Six months after its debut in San Diego in November, the Crack Shack is hatching plans for growth.
The “fine casual” chicken-and-egg concept was born in a corrugated metal shed on the property next to the fine-dining restaurant Juniper & Ivy, owned by Michael Rosen and “Top Chef” all-star Richard Blais.
After Juniper & Ivy opened in 2014, the partners noticed the rusted shed next door getting attention from guests. It had a certain chic-ness to it, and people would stop and take photos in front of it, Rosen says.
“And that’s how Crack Shack was born,” says Rosen. “It was all about ‘what are we going to do with this shed?’”
Rosen and Blais turned it into an open-air restaurant, with picnic table seating, that serves breakfast all day, has a full bar, a bocce ball court and an Instagram-friendly giant chicken. Guests order at the counter and food is delivered to tables.
On the menu is premium fried chicken, using a never-frozen, boutique-farm-raised Jidori bird, fries cooked in schmaltz, mini biscuits with miso-maple butter, breakfast sandwiches and soft-serve ice cream for dessert.
It’s not your typical fried-chicken joint. Guests can order five or 10 pieces of fried chicken with dipping sauces, as well as sandwiches, like the Señor Croque with crispy chicken, bacon, fried egg, cheddar, and miso-maple butter on a brioche. The classic slaw includes kale, kimchi, agave mustard and a celery-seed dressing. And starters might include “Mexican poutine,” or schmaltz fries served with pollo asado and jalapeno cheese whiz.
The concept was an immediate hit, says Rosen, garnering rave reviews and lines around the block. Three months of revenue, including December, January and February, totaled $1.4 million.
Now the partners are hoping to replicate the success, moving up the California coast.
A second Crack Shack is scheduled to open in Encinitas before the end of 2016, and a third is planned for Costa Mesa in March.
Rosen said the operators have learned a lot about executing a casual but more-premium menu under the crush of crowds.
“It’s one thing to have a chef that makes a dish turn out wonderfully for three people, and another to put out a consistent product for 5,000,” he said. “On a given day, we’re serving 300 orders of fries and three or four sandwiches on the menu sell at 200 per day. We’re trying to bring a chef-driven and ingredient-driven approach to this segment of the market.”
Crack Shack’s fries, for example, go through a 24-hour process. Potatoes are cut and soaked in water to remove some starch, then drained and dried. They are cooked at low temperature in oil that has some schmaltz for flavor, then drained. To serve, they are cooked again at a higher temperature. The concept uses Fry Master equipment, which Rosen described as “the Lamborghini of fry machines.”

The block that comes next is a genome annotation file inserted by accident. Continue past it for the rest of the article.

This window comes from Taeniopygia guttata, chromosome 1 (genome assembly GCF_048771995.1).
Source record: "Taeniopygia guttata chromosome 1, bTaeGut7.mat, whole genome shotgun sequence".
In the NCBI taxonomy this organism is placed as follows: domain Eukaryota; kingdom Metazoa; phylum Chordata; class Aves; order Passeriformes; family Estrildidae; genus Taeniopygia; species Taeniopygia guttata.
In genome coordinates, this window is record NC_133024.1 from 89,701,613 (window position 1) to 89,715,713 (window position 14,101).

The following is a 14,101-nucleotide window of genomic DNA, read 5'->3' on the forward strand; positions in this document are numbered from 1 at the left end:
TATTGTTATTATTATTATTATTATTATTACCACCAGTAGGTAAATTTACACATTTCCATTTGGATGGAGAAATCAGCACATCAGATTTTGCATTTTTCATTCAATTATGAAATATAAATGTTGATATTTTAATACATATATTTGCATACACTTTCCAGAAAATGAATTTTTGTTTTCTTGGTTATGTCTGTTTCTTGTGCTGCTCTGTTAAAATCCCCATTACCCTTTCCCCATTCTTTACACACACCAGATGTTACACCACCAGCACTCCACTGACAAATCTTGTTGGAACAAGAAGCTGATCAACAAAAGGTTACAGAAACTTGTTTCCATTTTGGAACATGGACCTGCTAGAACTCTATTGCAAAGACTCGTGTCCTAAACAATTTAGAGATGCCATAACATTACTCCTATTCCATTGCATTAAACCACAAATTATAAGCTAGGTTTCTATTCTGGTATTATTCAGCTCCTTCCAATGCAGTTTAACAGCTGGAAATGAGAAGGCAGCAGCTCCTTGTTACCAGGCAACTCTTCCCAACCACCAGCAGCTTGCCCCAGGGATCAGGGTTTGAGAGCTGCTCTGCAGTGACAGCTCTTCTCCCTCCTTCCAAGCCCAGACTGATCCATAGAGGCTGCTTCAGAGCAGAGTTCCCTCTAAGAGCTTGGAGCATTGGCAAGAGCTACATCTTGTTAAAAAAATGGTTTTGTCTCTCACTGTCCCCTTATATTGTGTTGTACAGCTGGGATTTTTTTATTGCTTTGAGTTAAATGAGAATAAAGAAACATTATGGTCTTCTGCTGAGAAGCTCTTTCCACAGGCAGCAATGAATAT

The Jidori chicken used is a vastly different product than mass-produced chicken used by lower-end chicken chains like KFC, Popeyes Louisiana Kitchen or Bojangles, he says. “When you visit the poultry farms, you can really see the difference.”
Not surprisingly, Crack Shack’s prices are also much higher. The average check is about $20 to $25 on average, including a beverage.
“We do charge more for chicken than other fast-casual chicken places,” says Rosen. “But I assure our patrons that our margins are no different than KFC’s. And I think we deliver great value.”
The restaurant’s bar also features about 20 local craft beers, a full cocktail program and wine, including champagne, which Rosen contends is a perfect match for fried chicken.
Rosen is pleased to see a broad spectrum of customers, young and old with dogs and babies, at the restaurant, which is in San Diego’s Little Italy neighborhood.
“We didn’t want to have a restaurant that appealed to just hipsters or just families,” Rosen says. “We’re not targeting a demographic, because, at the end of the day, who doesn’t like fried chicken, other than vegans and pescatarians?”
Still, Crack Shack has something for them too: a protein bowl or grilled tuna salad. Rosen calls the latter “chicken of the sea.”
Rosen noted that the chicken segment is becoming increasingly crowded. But so is the better-burger space, and that doesn’t seem to be hampering brands that bring something new to the table, he says.
The partners have received some grief for the restaurant’s name, because of the drug reference. Rosen said it’s meant to reflect the vernacular of crack: something so good, you can’t stop eating it.
“Before we opened, half the people said, ‘you’re crazy, the name is too edgy,’” says Rosen. “But it was better than some of our other options, like Mother Clucker.”